fertile axes (see inset top right in section on 'aerial axes').
The sporangia are bi-valved with a well-developed marginal
dehiscence mechanism (see inset right).
Right: Section through an empty sporangium of Ventarura showing the well-developed marginal dehiscence mechanism (d) (scale bar = 1mm).
Serial sections of a block of Windyfield chert have revealed more of the general anatomy of Ventarura than could be described by Powell et al. (2000a). This reconstruction (see inset left) was displayed at the conference on the Rhynie chert held in Aberdeen in September 2003.
In the sketch the individual sections of the plant that could be traced in the block are darkly shaded, and reveal a variety of branching styles are present.
Numbered features on the reconstruction are:
1. Branched sections of aerial axes traced within a chert block.
2. Sporangia in ?2 regular en echelon rows on axes of 2-3 mm diameter. Sporangia up to 4 mm wide.
3. Branched horizontal rhizomes attached to aerial axis.
4. Rhizomes penetrating bacterial meshworks and decayed aerial axes in water. Growth of the plant probably extended into floating bacterial mats, resulting in vertical penetration of rhizomes into water underneath the mat.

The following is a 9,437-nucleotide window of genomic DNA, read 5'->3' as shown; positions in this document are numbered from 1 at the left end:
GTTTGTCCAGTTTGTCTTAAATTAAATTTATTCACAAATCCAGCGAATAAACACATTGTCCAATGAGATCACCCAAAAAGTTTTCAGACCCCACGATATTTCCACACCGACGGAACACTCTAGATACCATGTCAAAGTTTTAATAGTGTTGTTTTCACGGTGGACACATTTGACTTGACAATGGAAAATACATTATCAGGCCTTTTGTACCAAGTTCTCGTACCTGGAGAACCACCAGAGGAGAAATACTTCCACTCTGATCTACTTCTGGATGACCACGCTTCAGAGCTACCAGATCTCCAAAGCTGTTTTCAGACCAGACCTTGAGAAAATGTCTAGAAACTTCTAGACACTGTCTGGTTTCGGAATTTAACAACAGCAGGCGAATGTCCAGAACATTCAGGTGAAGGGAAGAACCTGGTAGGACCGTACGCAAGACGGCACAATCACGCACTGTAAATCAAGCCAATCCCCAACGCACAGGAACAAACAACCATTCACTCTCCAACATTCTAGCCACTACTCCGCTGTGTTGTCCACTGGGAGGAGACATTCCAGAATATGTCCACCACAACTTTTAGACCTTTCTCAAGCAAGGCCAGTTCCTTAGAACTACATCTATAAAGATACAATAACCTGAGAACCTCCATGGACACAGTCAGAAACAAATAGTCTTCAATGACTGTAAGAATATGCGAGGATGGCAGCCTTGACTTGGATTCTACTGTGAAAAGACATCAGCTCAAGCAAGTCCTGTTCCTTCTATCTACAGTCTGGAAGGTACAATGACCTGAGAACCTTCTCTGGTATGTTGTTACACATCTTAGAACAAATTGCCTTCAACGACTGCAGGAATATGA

5. Portions of aerial axes were preserved in an inverted position after floating in pools adjacent to growing areas (see heading photograph).
We are still seeking the connections between the fertile axes seen in thin sections and the main aerial axes, also further information on rhizome branching, sporangial arrangement, and the terminations of aerial axes and rhizomes. The search continues prior to formal publication!!
Ventarura exhibits a number of features that assist in classification; particularly the morphology of the xylem tissue, and the morphology and disposition of the sporangia. The xylem strand is characteristically exarch with thickenings. The sporangia are reniform to pear-shaped with a well-developed dehiscence mechanism, and have a lateral disposition on the aerial axes to which they are attached by a vascularised sporangial stalk. These features indicate Ventarura is undoubtedly a tracheophyte allied with the zosterophylls and as such is the second zosterophyll known from the Rhynie chert (see also Trichopherophyton).
To date Ventarura has only been found in a number of chert float blocks from pods of the Windyfield chert. Although locally very well preserved, much of the vegetative and fertile material appears to be at least partially transported, and deposited in freshwater pools evidenced by many of the branched aerial axes being inverted (see heading photograph). The chert texture is typical of silicified subaqueous deposits, containing the crustacean Lepidocaris, microcoprolites and bacterial coatings on plant debris.
As such it remains difficult to sufficiently interpret the palaeoecology of this new plant but with the presence of apparently in situ rhizomatic axes in the chert blocks it seems likely that the plant probably grew at the edges of or at least within the vicinity of these pools and may have preferred sandy and organic-rich substrates.